At this McGill teddy-bear hospital, children are the doctors


The program helps demystify medical procedures and alleviate anxiety. As they go through the wards, “kids come up with ideas about not being afraid.”

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The children were the doctors and their teddy bears the patients as Hampstead Elementary School’s gymnasium was transformed into a teddy bear hospital for the day.

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Preschool through second grade students at the Montreal School Board’s English school spent part of last Friday maneuvering their teddy bears through several stations, including a physical examination station, medical imaging and surgeries.

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“The kids are becoming the doctors of their own teddy bears,” Alejandra Martinez, a fourth-year medical student in the School of Medicine and Health Sciences at McGill University and co-founder and co-president of McGill, along with classmate Bertrand Leduc, explained to the Teddy Bear Hospital Project. Martinez, 25, hopes to become a pediatrician.

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The idea behind the project is to make encounters with doctors and hospitals less scary for children. The first teddy bear hospital was founded in 2000 by the German medical student association. Today, these “hospitals,” an initiative of the International Federation of Medical Students’ Associations, exist at McGill and other universities in Quebec, Canada and Europe.

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At McGill, medical students as well as students from health science disciplines such as nursing, nutrition, physical therapy and occupational therapy are involved in the project.

The experience should be fun for the children: Everyone receives a map of the various stations and a sticker after going through each station. “They love it,” Martinez said. “They are so proud of their card and want all the stickers.”

McGill held its first teddy bear hospital event in June at St. Gabriel’s School in Pointe-St-Charles; the second took place in July at a day camp in North Montreal run by the organization Fourchettes de l’Espoir. The children were eagerly asking for a return visit, she said.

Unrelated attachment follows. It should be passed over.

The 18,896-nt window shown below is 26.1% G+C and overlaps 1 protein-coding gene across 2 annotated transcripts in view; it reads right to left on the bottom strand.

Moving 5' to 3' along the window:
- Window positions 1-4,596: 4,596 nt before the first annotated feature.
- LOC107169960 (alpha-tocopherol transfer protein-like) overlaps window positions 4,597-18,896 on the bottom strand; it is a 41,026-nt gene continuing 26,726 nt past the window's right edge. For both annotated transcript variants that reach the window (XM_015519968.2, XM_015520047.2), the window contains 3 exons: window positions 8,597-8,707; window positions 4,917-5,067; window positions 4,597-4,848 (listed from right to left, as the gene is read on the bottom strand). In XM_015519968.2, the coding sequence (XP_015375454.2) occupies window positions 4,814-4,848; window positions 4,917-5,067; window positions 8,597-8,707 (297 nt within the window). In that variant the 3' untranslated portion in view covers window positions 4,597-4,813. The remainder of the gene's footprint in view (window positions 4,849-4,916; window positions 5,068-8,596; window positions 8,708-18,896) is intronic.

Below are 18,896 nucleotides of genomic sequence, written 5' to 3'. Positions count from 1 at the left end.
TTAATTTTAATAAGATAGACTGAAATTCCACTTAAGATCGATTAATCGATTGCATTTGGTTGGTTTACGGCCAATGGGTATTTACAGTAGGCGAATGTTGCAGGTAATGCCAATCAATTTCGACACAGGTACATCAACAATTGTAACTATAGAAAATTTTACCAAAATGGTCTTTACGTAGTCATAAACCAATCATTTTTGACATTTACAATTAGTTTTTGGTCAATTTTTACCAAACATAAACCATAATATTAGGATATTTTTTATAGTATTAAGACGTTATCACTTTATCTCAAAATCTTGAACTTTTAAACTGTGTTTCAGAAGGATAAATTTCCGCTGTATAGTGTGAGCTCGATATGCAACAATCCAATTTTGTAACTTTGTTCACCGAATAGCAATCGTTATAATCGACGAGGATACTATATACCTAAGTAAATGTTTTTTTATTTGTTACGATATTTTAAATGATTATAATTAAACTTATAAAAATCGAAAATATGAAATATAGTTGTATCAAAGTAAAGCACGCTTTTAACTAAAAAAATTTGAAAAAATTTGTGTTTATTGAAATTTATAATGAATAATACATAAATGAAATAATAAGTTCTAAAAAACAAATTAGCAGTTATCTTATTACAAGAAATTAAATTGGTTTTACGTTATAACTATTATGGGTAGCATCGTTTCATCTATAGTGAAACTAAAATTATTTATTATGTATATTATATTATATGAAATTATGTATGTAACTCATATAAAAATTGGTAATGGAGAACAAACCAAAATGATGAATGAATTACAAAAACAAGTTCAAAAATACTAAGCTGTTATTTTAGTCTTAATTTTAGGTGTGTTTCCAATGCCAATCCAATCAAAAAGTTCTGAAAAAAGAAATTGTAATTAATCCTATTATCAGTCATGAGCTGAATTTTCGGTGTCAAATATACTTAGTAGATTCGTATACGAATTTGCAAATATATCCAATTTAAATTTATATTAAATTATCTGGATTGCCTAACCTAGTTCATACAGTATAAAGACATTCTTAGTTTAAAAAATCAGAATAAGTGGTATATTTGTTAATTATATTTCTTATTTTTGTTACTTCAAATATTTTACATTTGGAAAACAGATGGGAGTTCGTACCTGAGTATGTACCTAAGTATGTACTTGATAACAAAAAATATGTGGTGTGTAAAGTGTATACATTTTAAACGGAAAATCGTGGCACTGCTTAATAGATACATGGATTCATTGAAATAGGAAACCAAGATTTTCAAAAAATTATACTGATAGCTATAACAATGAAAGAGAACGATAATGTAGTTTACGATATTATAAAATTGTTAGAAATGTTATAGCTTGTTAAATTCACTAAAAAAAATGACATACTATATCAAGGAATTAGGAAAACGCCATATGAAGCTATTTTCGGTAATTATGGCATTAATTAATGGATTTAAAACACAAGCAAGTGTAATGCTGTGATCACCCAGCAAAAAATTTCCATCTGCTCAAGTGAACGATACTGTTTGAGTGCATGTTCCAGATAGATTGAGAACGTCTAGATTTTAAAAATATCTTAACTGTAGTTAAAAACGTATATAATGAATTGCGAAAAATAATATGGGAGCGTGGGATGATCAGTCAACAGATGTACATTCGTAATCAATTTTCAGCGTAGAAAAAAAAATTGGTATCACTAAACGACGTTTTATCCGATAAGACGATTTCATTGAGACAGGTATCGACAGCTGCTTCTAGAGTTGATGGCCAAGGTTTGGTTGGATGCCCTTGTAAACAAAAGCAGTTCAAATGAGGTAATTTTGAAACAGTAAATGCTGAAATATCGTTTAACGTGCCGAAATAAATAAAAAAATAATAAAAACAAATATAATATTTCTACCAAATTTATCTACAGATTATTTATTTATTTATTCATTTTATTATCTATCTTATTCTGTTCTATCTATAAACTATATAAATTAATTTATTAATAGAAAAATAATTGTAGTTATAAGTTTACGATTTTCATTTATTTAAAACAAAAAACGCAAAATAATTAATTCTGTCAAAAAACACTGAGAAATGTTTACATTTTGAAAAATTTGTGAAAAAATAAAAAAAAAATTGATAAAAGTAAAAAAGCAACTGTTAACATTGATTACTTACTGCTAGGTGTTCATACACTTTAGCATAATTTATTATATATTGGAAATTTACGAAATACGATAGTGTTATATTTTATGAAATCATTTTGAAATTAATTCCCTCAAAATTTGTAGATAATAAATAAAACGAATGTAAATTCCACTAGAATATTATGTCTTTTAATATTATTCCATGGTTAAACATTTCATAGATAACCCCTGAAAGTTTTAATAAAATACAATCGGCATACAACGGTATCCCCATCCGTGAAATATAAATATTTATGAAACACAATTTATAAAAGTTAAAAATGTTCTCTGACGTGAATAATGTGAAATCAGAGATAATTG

Educating children about interactions with the medical community is an effective way to reduce anxiety — and when children are less afraid, it’s been known to have less anxiety and less pain, she said.

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“The little ones are so curious and open to the world,” said Dr. Mylène Dandavino, an associate professor of pediatrics at McGill University who practices at Montreal Children’s Hospital; She is the supervisor of the project.

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“It’s really nice to have an intervention that shows them they have nothing to worry about.”

First grade student Mahdiyar Taghvaee takes a heart from a stuffed bear being held by Edith Corriveau-Parenteau, McGill's fourth year medical student, during the Teddy Bear Hospital event at Hampstead Elementary School on the surgical ward.
First grade student Mahdiyar Taghvaee takes a heart from a stuffed bear being held by Edith Corriveau-Parenteau, McGill’s fourth year medical student, during the Teddy Bear Hospital event at Hampstead Elementary School on the surgical ward. Photo by John Mahoney /Montreal newspaper

By examining their teddy bear, doing everything from checking blood pressure and temperature to other vital signs and listening to their heartbeat, weighing him – or her – and examining their ears, the children help the bear get through whatever a healthy child does at an exam, Martinez said.